The foundations for change and improved impact do exist—for example the recently finalized Newborn Roadmap, a five-year, multi-sectoral, multi-agency global strategy aimed to catalyze progress for newborn health in humanitarian and fragile settings. This document does not just consider how to deliver more high-quality interventions during the first 28 days of life. It advocates for a continuum-of-care approach, from family planning through to early childhood development. It calls for linkages and investments in nutrition, immunization, mental health, WASH (water, sanitation and hygiene), and for services that are delivered to women, girls, adolescents and children. It recognizes that a multi-sectoral approach is the only way to ensure sustainable improvements to healthcare for the world’s most vulnerable.

However, funding structures and resources continue to be insufficient. The humanitarian community needs long-term, sustained and flexible funding, and responses need continued funding beyond the acute crisis, into protracted stages. Supply chains need to be strengthened and, of critical importance, more support, funds and authority need to be given to local actors and responders.

What does a world that is welcoming to refugees look like? What steps and policies are necessary to build this world? 

A world that welcomes refugees is a world that cherishes equity, shares resources, values human rights and makes every preventable death count. A world that welcomes refugees is not driven by short-term domestic politics, or showmanship. Instead, all governments would genuinely strive for peace, inclusion and equitable long-term prosperity.

In the meantime, the following would be a good start! 

  1. Support for low and middle-income/developing countries that host the vast majority—86 percent—of the world’s refugees.
  2. Recognize the specific needs of women, girls and children, and the importance of supporting them today for building a better tomorrow.
  3. Systematically implement the evidence-based high-impact approaches for maternal and newborn care that have been developed to meet the needs of all women and newborns and are adapted to humanitarian, fragile and low-resource settings 
  4. Long-term, predictable, flexible financing to humanitarian organizations and increased funding to national civil society organizations, especially those led by or focused on women.
  5. Attacks against humanitarians, healthcare workers, hospitals, ambulances and other international humanitarian law violations must not be allowed to continue.

How has COVID-19 affected the lives of refugees—and how can we make sure that refugees are not forgotten when leaders begin enacting relief plans? 

Nearly everyone is suffering economic consequences from this pandemic, with of course the harshest impact felt by individuals and families who were already struggling. Daily-wage workers or those employed in the informal economy were already living hand-to-mouth, are now potentially exposed to the virus or without their livelihoods, excluded from national safety net schemes and health facilities, and often in cramped, overcrowded conditions with limited access to clean water and soap. In Cox’s Bazar in Bangladesh, for example, 33 percent of the Rohingya do not own soap and lack water for regular handwashing.

With the shutting of schools, we know from previous research that refugee girls are less likely than boys to return to their education once it has been interrupted. World Vision has warned that an additional four million girls are at risk of early and enforced marriage due to the deepening poverty and school closures caused by COVID-19. Gender-based violence—already a huge problem in refugee situations—is dramatically increasing during this terrible time.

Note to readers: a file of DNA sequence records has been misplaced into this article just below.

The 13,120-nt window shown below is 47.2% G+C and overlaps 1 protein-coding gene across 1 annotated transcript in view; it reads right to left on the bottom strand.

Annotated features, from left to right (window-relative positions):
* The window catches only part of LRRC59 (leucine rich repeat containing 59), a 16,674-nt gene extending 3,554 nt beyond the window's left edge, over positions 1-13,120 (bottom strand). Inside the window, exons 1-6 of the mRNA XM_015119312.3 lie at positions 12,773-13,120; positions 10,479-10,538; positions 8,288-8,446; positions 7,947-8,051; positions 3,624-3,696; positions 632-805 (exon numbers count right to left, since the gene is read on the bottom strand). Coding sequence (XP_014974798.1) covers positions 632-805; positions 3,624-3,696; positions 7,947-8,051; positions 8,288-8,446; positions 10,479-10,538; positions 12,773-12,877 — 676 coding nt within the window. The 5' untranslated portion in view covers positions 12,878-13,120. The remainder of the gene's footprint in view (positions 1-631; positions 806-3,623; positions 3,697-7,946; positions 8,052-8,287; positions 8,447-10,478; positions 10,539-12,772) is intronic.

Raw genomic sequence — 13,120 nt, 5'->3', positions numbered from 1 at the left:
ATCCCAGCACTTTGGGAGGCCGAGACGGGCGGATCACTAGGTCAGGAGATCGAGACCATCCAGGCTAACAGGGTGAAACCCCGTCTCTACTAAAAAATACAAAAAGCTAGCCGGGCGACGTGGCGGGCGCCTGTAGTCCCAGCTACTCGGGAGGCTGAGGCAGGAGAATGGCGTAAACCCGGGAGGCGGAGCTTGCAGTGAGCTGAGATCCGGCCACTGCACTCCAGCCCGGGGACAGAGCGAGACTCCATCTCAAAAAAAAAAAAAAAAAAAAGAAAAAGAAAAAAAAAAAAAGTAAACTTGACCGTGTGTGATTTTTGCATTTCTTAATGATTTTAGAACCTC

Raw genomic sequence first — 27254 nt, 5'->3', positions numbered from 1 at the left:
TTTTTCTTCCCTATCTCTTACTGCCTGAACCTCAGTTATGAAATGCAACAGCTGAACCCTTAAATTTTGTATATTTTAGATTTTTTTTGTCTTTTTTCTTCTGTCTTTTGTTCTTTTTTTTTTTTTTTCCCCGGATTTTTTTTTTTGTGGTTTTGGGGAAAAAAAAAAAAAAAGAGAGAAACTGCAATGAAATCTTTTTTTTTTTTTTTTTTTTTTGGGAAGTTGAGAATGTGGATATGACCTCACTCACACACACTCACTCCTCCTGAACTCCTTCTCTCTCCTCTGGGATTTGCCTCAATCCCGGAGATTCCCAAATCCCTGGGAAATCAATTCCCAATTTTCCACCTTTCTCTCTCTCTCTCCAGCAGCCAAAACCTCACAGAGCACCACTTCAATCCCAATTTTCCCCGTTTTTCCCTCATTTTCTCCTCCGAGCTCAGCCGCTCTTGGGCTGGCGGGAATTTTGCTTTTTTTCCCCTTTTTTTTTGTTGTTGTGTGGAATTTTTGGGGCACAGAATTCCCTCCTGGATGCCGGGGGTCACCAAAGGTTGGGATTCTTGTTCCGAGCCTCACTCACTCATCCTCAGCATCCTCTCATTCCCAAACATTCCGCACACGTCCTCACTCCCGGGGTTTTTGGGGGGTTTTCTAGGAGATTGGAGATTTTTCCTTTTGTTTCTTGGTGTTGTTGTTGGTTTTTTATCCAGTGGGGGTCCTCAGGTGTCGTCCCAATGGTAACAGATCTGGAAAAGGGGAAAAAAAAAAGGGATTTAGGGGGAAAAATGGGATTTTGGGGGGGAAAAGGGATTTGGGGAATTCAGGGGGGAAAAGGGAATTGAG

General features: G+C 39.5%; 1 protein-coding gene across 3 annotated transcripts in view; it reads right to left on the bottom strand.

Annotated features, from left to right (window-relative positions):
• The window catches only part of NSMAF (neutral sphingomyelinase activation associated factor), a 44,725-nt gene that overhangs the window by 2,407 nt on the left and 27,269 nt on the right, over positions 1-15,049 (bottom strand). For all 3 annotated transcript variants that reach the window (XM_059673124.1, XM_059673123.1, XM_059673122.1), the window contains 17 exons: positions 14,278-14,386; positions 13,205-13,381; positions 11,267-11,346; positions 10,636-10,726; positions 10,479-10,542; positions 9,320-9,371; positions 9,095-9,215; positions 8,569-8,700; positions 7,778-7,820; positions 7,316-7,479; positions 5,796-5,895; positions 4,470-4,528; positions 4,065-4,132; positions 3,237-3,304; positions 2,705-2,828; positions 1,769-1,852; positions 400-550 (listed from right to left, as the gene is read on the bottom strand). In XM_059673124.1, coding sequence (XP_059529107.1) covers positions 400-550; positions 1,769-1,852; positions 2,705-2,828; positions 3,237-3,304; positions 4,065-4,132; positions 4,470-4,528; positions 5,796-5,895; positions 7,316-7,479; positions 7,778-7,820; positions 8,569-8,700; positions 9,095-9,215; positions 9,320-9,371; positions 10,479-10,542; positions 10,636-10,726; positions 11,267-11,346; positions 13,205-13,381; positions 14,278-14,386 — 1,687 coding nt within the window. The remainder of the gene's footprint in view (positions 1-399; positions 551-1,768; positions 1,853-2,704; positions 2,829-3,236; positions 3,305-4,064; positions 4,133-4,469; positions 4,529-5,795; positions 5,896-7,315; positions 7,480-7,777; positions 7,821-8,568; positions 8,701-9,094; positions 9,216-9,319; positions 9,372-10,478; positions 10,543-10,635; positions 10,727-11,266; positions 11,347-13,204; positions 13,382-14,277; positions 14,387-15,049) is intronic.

Also of grave concern is the reduced access to nutritious foods and nutrition services. Women and girls, already 50 percent more likely to face malnutrition than men and boys, are bearing the brunt of this crisis. Not only are they less likely to have the economic means to purchase nutritious foods, they are also often the first members of the household to sacrifice their meals so the rest of the family can eat, especially during times of food insecurity.

Malnutrition heightens existing risks to women’s health, especially pregnancy and childbirth, and increases by 30 percent the likelihood of delivering low-birthweight babies who are, in turn, much more susceptible to malnutrition and death.

In a study published in May in Lancet Global Health, researchers at the Johns Hopkins Bloomberg School of Public Health said that the spillover effects of COVID-19 could result in an additional 56,700 maternal deaths over the next six months in 118 low- and middle-income countries, the majority of them in sub-Saharan Africa.

Past epidemics have shown that shifting healthcare efforts to address new, arising risks (and away from sexual and reproductive health), combined with lack of access to essential health services and the shutdown of services unrelated to the epidemic response, results in more deaths than those caused by the epidemic itself. UNAIDS, and its co-sponsors including UNHCR, warn of the potential negative impact on gains made in the fight against HIV and TB, and UNICEF of a massive increase in preventable diseases as vaccine coverage declines.

In addition, at a time of extraordinary global socioeconomic decline—and as World Food Programme warns of a “global hunger crisis” with millions more suffering from acute hunger by the end of 2020—it is predicted that reductions in routine health services and access to contraceptives could result in seven million unintended pregnancies and future mouths to feed.

While the COVID-19 pandemic respects no borders, it is also the latest and most comprehensive reminder of global and systemic inequities and weaknesses. We cannot ignore them anymore and continue to allow women, girls and their children to pay the highest price!

Photo ©WFP/Noemi Renzetti.